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The Takata airbags investigation just got a lot bigger

A deployed Takata manufactured airbag is seen on the driver's side of a 2007 Dodge Charger vehicle at a recycled auto parts lot in DetroitA deployed Takata manufactured airbag is seen on the driver's side of a 2007 Dodge Charger vehicle at a recycled auto parts lot in Detroit
A deployed Takata manufactured airbag is seen on the driver's side of a 2007 Dodge Charger vehicle at a recycled auto parts lot in Detroit, Michigan May 20, 2015. Japanese air bag manufacturer Takata Corp is doubling a recall of potentially deadly air bags to nearly 34 million vehicles, making it the largest automotive recall in American history, U.S. safety regulators said on Tuesday. REUTERS/Rebecca Cook - RTX1DUEYPhotograph by Rebecca Cook — Reuters

The Takata airbag inquiry has just widened to include side airbags, the New York Times reports. The investigation was originally focused on airbags situated in front of the driver’s seat and the front passenger seat. If the company finds that its side airbags are defective as well, it may have to broaden the investigation even further.

So far, over 19 million vehicles produced by 12 car manufacturers have been recalled in the U.S. with millions more recalled overseas. Just last weekend, General Motors recalled 400 U.S. cars when side airbags for those vehicles failed in testing.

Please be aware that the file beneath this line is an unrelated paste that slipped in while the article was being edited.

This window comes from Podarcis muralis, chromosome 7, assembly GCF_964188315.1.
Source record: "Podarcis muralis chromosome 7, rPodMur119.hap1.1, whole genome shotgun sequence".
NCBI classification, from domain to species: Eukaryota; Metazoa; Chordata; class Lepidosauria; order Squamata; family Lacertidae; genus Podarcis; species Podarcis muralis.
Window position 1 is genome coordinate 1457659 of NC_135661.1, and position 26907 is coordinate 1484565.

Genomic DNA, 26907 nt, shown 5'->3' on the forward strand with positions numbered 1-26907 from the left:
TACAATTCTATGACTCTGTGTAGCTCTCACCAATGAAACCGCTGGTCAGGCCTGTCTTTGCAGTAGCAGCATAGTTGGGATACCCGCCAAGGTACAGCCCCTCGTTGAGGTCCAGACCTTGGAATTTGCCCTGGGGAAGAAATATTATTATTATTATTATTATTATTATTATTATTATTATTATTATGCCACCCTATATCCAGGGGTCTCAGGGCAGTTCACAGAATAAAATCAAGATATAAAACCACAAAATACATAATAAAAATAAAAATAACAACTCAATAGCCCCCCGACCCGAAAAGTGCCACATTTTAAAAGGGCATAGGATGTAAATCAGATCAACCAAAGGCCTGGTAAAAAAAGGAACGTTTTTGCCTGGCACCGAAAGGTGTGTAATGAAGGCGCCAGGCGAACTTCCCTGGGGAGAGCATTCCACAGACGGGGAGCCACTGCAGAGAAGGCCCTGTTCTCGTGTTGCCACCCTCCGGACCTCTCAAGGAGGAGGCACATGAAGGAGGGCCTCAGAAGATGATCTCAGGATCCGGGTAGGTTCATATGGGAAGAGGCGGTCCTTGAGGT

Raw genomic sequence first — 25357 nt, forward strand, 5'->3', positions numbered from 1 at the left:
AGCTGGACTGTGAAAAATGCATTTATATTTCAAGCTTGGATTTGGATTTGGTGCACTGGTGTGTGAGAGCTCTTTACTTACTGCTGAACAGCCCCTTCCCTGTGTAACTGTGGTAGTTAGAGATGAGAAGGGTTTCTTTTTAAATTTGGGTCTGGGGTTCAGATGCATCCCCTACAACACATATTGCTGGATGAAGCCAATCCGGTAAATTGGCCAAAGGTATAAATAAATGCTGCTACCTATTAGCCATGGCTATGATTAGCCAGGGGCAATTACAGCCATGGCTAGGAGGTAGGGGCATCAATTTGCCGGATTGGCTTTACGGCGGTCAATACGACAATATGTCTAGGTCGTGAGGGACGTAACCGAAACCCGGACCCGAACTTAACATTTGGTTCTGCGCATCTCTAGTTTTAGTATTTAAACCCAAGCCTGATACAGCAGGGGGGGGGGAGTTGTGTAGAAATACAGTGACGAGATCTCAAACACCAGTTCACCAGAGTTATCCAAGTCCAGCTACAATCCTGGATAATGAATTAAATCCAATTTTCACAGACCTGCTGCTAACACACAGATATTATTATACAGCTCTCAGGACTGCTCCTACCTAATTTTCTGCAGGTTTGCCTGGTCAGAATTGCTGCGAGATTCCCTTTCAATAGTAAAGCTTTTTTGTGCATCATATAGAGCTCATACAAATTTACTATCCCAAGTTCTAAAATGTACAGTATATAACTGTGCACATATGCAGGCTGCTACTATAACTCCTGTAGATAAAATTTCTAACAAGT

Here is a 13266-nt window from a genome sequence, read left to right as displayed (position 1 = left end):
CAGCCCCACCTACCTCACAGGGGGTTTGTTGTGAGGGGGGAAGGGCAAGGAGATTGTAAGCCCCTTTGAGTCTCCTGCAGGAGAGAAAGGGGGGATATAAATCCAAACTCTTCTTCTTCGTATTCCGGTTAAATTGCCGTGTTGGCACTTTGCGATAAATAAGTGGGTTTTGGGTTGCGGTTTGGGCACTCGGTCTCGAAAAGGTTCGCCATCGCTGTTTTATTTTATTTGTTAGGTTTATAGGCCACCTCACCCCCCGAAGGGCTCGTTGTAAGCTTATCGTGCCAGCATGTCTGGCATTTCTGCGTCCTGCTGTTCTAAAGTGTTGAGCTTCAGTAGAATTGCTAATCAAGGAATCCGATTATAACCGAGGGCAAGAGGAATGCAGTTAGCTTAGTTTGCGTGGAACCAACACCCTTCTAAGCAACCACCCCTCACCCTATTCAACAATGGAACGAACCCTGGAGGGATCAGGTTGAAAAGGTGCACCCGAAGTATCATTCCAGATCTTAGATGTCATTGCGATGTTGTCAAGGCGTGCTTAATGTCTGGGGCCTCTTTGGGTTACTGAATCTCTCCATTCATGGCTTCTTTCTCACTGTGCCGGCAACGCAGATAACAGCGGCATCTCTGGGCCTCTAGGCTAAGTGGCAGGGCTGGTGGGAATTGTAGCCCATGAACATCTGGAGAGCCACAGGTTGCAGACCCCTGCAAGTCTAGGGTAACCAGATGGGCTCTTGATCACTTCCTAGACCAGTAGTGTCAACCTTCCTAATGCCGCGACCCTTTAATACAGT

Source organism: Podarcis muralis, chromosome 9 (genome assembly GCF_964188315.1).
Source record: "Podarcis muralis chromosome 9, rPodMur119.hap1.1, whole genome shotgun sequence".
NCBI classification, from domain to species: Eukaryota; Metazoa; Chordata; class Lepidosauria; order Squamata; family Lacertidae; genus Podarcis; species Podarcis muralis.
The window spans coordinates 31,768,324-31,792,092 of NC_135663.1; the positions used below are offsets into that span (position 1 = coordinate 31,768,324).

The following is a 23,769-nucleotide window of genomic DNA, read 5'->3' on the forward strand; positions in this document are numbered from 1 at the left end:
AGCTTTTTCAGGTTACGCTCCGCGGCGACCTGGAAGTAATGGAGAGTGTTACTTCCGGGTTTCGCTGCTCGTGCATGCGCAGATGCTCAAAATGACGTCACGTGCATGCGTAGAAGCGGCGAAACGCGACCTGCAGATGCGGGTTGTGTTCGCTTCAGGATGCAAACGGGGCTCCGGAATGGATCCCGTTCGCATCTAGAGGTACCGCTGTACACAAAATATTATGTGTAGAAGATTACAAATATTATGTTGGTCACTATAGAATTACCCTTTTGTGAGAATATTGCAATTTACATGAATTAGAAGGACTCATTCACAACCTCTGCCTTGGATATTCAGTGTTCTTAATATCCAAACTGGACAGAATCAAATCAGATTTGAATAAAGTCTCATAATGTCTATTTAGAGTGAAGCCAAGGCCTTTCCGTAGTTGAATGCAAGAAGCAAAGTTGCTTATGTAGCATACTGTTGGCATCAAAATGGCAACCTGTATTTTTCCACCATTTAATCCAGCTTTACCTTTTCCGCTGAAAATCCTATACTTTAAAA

The defective airbags have been known to rupture, spewing metal fragments. So far they have been linked to 8 deaths and dozens of injuries.

The original investigation was limited to older airbags because the company believed that aging was a significant factor in their failings, but the investigation has had to expand to all model years because the latest recall involves cars that are under a year old.

Takata spokesperson Jared Levy has said that the company does not believe that the newer recalls are related to the previous ones because “extensive data suggests [they] were a result of aging and long-term exposure to heat and high humidity.” He says that the company is currently investigating the defects and believes that they are likely due to the use of phase-stabilized ammonium nitrate (PSAN), a chemical compound that Takata uses to inflate the airbags.

Spokesperson for the National Highway Traffic Safety Administration, Gordon Trowbridge, stated that all Takata airbags that contain that chemical compound are being investigated. Patents that the company had filed show that its engineers knew about the potentially dangerous effects of PSAN. Engineers formerly employed by the company say that they voiced their concerns, but they were disregarded.